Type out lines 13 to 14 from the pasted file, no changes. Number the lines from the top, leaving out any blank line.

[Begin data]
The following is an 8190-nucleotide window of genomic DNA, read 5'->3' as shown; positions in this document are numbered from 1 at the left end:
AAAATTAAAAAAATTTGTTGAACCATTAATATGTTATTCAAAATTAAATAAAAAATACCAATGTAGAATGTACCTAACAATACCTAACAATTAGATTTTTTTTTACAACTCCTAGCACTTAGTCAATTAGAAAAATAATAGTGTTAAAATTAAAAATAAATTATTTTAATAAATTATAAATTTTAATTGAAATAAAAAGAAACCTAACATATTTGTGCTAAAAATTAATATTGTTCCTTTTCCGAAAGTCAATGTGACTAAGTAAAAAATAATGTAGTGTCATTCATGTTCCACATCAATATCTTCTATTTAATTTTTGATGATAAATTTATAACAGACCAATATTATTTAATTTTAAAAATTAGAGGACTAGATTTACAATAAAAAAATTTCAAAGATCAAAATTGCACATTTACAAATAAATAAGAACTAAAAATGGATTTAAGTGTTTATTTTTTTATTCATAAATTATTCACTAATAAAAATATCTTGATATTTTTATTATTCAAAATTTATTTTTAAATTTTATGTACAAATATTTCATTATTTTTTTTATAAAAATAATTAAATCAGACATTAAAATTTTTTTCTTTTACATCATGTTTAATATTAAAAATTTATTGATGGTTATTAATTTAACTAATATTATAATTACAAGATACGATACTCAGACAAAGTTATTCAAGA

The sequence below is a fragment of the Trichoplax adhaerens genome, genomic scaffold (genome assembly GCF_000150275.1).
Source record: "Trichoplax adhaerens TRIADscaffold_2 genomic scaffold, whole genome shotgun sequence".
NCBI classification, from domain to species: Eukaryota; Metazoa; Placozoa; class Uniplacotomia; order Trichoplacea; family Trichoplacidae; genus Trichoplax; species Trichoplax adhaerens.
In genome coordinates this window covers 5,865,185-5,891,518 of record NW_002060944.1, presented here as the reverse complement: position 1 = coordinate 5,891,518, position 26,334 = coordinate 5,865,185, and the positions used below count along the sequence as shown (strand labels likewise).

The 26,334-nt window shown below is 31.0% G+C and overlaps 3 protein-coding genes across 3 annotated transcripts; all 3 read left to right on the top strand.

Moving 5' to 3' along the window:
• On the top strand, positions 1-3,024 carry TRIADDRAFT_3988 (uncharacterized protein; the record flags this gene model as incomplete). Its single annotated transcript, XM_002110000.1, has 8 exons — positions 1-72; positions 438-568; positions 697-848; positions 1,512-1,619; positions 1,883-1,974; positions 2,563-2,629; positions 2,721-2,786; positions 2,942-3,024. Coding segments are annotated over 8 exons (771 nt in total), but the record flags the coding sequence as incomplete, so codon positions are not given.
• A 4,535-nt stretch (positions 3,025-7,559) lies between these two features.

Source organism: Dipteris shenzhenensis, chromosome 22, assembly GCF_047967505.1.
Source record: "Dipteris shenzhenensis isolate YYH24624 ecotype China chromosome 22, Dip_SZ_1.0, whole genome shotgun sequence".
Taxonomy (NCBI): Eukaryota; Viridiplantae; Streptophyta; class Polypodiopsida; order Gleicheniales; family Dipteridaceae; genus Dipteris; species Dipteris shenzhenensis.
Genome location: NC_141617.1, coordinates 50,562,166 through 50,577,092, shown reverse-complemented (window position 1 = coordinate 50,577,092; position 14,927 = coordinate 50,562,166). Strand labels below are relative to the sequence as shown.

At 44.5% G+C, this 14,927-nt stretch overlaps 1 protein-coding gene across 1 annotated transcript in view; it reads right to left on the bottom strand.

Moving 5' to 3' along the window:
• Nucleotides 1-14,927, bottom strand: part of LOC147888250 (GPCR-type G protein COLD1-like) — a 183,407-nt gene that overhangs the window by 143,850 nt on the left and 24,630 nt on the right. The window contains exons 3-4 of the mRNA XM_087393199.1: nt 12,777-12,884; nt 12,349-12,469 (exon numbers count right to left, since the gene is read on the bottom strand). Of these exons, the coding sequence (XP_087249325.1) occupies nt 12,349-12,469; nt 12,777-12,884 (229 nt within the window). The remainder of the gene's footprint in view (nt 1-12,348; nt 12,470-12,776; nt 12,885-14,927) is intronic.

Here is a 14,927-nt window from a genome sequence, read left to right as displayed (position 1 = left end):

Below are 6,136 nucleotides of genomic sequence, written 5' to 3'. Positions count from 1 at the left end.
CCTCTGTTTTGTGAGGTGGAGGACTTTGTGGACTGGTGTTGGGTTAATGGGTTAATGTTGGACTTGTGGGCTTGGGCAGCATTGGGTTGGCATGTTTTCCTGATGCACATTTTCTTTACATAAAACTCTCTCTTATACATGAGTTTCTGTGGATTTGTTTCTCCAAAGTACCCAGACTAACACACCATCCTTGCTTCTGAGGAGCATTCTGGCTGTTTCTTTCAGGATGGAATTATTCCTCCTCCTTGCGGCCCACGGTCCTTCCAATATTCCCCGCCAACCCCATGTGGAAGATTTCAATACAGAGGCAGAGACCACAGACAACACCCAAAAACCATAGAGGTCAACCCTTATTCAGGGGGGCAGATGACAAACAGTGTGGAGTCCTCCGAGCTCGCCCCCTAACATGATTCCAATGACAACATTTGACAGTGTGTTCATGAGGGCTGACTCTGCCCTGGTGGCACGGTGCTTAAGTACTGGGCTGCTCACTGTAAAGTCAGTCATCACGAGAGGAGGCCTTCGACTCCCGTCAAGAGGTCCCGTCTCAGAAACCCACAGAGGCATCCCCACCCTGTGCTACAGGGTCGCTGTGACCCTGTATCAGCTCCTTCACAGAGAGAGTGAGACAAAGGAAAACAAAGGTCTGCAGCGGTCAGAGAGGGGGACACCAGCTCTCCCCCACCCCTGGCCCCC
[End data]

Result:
Taxonomy (NCBI): Eukaryota; Viridiplantae; Streptophyta; class Polypodiopsida; order Gleicheniales; family Dipteridaceae; genus Dipteris; species Dipteris shenzhenensis.
Genome location: NC_141617.1, coordinates 50,562,166 through 50,577,092, shown reverse-complemented (window position 1 = coordinate 50,577,092; position 14,927 = coordinate 50,562,166). Strand labels below are relative to the sequence as shown.